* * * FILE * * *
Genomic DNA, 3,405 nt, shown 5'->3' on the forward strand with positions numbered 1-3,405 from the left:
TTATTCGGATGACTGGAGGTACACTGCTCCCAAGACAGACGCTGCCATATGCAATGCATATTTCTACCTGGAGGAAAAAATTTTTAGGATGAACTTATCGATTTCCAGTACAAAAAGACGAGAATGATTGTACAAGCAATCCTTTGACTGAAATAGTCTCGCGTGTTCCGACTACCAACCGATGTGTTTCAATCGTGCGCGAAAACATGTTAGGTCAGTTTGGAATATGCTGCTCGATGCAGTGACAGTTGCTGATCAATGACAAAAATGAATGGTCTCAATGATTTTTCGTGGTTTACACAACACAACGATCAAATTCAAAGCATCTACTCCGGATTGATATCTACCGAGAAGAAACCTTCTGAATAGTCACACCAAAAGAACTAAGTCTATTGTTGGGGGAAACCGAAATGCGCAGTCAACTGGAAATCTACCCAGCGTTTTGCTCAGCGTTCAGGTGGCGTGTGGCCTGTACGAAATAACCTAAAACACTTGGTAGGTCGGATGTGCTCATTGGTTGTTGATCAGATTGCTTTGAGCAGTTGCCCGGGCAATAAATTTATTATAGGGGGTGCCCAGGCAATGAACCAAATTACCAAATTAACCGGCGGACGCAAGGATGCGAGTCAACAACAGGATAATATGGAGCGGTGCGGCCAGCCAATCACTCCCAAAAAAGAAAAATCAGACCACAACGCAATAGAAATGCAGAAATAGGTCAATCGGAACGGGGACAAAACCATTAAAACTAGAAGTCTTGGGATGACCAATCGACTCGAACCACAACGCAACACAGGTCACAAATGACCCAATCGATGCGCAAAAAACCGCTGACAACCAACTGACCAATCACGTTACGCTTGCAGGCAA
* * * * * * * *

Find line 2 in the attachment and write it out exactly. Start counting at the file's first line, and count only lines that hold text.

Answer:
TTATTCGGATGACTGGAGGTACACTGCTCCCAAGACAGACGCTGCCATATGCAATGCATATTTCTACCTGGAGGAAAAAATTTTTAGGATGAACTTATCGATTTCCAGTACAAAAAGACGAGAATGATTGTACAAGCAATCCTTTGACTGAAATAGTCTCGCGTGTTCCGACTACCAACCGATGTGTTTCAATCGTGCGCGAAAACATGTTAGGTCAGTTTGGAATATGCTGCTCGATGCAGTGACAGTTGCTGATCAATGACAAAAATGAATGGTCTCAATGATTTTTCGTGGTTTACACAACACAACGATCAAATTCAAAGCATCTACTCCGGATTGATATCTACCGAGAAGAAACCTTCTGAATAGTCACACCAAAAGAACTAAGTCTATTGTTGGGGGAAACCGAAATGCGCAGTCAACTGGAAATCTACCCAGCGTTTTGCTCAGCGTTCAGGTGGCGTGTGGCCTGTACGAAATAACCTAAAACACTTGGTAGGTCGGATGTGCTCATTGGTTGTTGATCAGATTGCTTTGAGCAGTTGCCCGGGCAATAAATTTATTATAGGGGGTGCCCAGGCAATGAACCAAATTACCAAATTAACCGGCGGACGCAAGGATGCGAGTCAACAACAGGATAATATGGAGCGGTGCGGCCAGCCAATCACTCCCAAAAAAGAAAAATCAGACCACAACGCAATAGAAATGCAGAAATAGGTCAATCGGAACGGGGACAAAACCATTAAAACTAGAAGTCTTGGGATGACCAATCGACTCGAACCACAACGCAACACAGGTCACAAATGACCCAATCGATGCGCAAAAAACCGCTGACAACCAACTGACCAATCACGTTACGCTTGCAGGCAA